Despite the long history of Chinese-Arab interactions since the seventh century, modern Chinese scholarship on the Arab world has a much shorter story. The global historical context that led to such a situation is the Western dominance in knowledge production. Most Chinese scholars research on issues related to the West and/or China-Western interactions. Only a small proportion of researchers cast their eyes on the “other East”—the Arab world. Consequently, Arab/Arabic studies occupies a marginal space in Chinese academies. In addition, although Edward Said had fiercely argued more than forty years ago in Orientalism that subtle but persistent Eurocentric prejudice against Arab-Islamic peoples and their culture perpetrates Western misunderstanding about the region, such biased representations were sometimes uncritically transferred by Chinese scholars when they were acquiring knowledge about the region via translations of Orientalist accounts written in English. Another major obstacle is the inherent linguistic and orthographic difficulties involved. Although some researchers have made great endeavors to overcome such challenges, most publish only in Chinese. As a result, their findings are not widely known. This article, therefore, scrutinizes and contextualizes modern Chinese scholarship on the Arab world in order to introduce it to a wider international audience, especially for those who are keenly observing the increasing Chinese-Arab engagements in the twenty-first century. In addition to providing synoptic overviews of major institutions, scholars, and their representative works, the article also critically analyzes the historical contexts that led to the initial formation, subsequent divergent developments in Chinese-language academies on both sides of the Taiwan Strait, and the present challenges of the respective state of the fields.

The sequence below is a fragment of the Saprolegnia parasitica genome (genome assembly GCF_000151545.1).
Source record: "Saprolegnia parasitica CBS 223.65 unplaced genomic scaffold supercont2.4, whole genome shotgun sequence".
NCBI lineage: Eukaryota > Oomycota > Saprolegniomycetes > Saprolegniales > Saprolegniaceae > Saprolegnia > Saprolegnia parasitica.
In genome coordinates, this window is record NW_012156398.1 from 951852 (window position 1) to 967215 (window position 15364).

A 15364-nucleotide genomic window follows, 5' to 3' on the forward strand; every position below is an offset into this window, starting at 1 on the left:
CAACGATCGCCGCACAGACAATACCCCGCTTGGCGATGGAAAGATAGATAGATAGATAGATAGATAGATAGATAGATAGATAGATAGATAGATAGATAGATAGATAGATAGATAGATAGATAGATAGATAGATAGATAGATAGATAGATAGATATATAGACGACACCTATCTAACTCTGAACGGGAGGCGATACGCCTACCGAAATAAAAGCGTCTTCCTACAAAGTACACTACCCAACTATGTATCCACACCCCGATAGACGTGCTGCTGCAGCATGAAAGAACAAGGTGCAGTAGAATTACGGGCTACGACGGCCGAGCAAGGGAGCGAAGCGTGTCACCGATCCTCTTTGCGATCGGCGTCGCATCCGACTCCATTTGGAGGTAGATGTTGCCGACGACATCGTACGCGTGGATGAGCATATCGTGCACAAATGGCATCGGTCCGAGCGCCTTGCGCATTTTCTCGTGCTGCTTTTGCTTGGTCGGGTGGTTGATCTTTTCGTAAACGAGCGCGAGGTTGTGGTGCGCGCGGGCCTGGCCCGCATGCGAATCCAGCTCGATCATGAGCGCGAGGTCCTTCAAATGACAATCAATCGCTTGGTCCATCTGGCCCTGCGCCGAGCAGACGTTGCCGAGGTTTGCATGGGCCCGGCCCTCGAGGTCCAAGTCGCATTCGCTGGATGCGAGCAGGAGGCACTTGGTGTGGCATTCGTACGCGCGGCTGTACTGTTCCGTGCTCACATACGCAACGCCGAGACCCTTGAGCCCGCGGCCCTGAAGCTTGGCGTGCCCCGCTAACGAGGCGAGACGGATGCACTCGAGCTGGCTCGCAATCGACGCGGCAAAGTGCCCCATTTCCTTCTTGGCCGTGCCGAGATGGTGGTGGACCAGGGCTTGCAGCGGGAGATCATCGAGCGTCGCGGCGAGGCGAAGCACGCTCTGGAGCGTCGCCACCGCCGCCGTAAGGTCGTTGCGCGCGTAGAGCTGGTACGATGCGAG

I argue that due to bigger population, larger geographical size, and more government funding, Arab/Arabic studies in mainland China is more developed than that in Taiwan, though scholars based on the mainland are facing more pressure on censorship and self-censorship. Both fields, however, were pioneered by the same group of Chinese Hui Muslim scholars who went to study at al-Azhar University in Egypt in the 1930s and the 1940s, not unlike cosmopolitan Muslims around the world at the time who traveled to Cairo for multiple and complex reasons. When they returned, institutionalizing Arab/Arabic-Islamic studies in Chinese academies became one of their most visible and long-lasting legacies. Contingencies in their lives, mainly job opportunities upon graduation, played an important role in their later bifurcated career trajectories. The process during which these Hui Azharites ceased to be “cosmopolitan Muslims” and instead became “Chinese Arabists” reflects an important transformation in Chinese-Arab interactions during the Cold War politics. Later generations of scholars developed systematic pedagogies on teaching Arabic to native Chinese speakers by publishing Arabic-Chinese dictionaries as well as textbooks and grammar books. Their role as cross-cultural intermediaries is significant and widely impactful. These little-known scholars deserve to be recognized for their intellectual pursuits.

You do not currently have access to this content.